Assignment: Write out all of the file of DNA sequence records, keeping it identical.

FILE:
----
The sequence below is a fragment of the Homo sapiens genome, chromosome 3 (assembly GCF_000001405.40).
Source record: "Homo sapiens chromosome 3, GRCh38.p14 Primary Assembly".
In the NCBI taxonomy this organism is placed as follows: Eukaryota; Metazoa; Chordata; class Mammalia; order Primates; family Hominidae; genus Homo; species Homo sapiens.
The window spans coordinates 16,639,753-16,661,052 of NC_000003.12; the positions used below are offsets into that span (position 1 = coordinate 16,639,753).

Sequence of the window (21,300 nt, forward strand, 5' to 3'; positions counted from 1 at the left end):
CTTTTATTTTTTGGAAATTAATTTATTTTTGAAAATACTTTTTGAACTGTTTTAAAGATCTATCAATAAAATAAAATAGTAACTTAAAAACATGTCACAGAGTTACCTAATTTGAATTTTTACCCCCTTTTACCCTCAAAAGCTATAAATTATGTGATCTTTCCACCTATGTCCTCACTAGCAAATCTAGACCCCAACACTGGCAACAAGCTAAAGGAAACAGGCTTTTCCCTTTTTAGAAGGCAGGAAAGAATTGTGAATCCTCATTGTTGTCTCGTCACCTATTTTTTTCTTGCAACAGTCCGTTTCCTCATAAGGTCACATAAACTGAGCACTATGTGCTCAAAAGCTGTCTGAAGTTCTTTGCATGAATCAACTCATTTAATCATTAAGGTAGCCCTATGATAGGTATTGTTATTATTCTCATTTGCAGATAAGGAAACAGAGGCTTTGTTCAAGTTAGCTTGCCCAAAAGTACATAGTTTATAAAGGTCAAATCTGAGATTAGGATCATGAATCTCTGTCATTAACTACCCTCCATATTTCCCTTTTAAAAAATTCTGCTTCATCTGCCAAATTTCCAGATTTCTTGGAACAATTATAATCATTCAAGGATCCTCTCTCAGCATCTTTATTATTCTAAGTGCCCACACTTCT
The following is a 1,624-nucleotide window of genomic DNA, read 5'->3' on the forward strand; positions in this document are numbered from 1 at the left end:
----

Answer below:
The sequence below is a fragment of the Homo sapiens genome, chromosome 3 (assembly GCF_000001405.40).
Source record: "Homo sapiens chromosome 3, GRCh38.p14 Primary Assembly".
In the NCBI taxonomy this organism is placed as follows: Eukaryota; Metazoa; Chordata; class Mammalia; order Primates; family Hominidae; genus Homo; species Homo sapiens.
The window spans coordinates 16,639,753-16,661,052 of NC_000003.12; the positions used below are offsets into that span (position 1 = coordinate 16,639,753).

Sequence of the window (21,300 nt, forward strand, 5' to 3'; positions counted from 1 at the left end):
CTTTTATTTTTTGGAAATTAATTTATTTTTGAAAATACTTTTTGAACTGTTTTAAAGATCTATCAATAAAATAAAATAGTAACTTAAAAACATGTCACAGAGTTACCTAATTTGAATTTTTACCCCCTTTTACCCTCAAAAGCTATAAATTATGTGATCTTTCCACCTATGTCCTCACTAGCAAATCTAGACCCCAACACTGGCAACAAGCTAAAGGAAACAGGCTTTTCCCTTTTTAGAAGGCAGGAAAGAATTGTGAATCCTCATTGTTGTCTCGTCACCTATTTTTTTCTTGCAACAGTCCGTTTCCTCATAAGGTCACATAAACTGAGCACTATGTGCTCAAAAGCTGTCTGAAGTTCTTTGCATGAATCAACTCATTTAATCATTAAGGTAGCCCTATGATAGGTATTGTTATTATTCTCATTTGCAGATAAGGAAACAGAGGCTTTGTTCAAGTTAGCTTGCCCAAAAGTACATAGTTTATAAAGGTCAAATCTGAGATTAGGATCATGAATCTCTGTCATTAACTACCCTCCATATTTCCCTTTTAAAAAATTCTGCTTCATCTGCCAAATTTCCAGATTTCTTGGAACAATTATAATCATTCAAGGATCCTCTCTCAGCATCTTTATTATTCTAAGTGCCCACACTTCT
The following is a 1,624-nucleotide window of genomic DNA, read 5'->3' on the forward strand; positions in this document are numbered from 1 at the left end: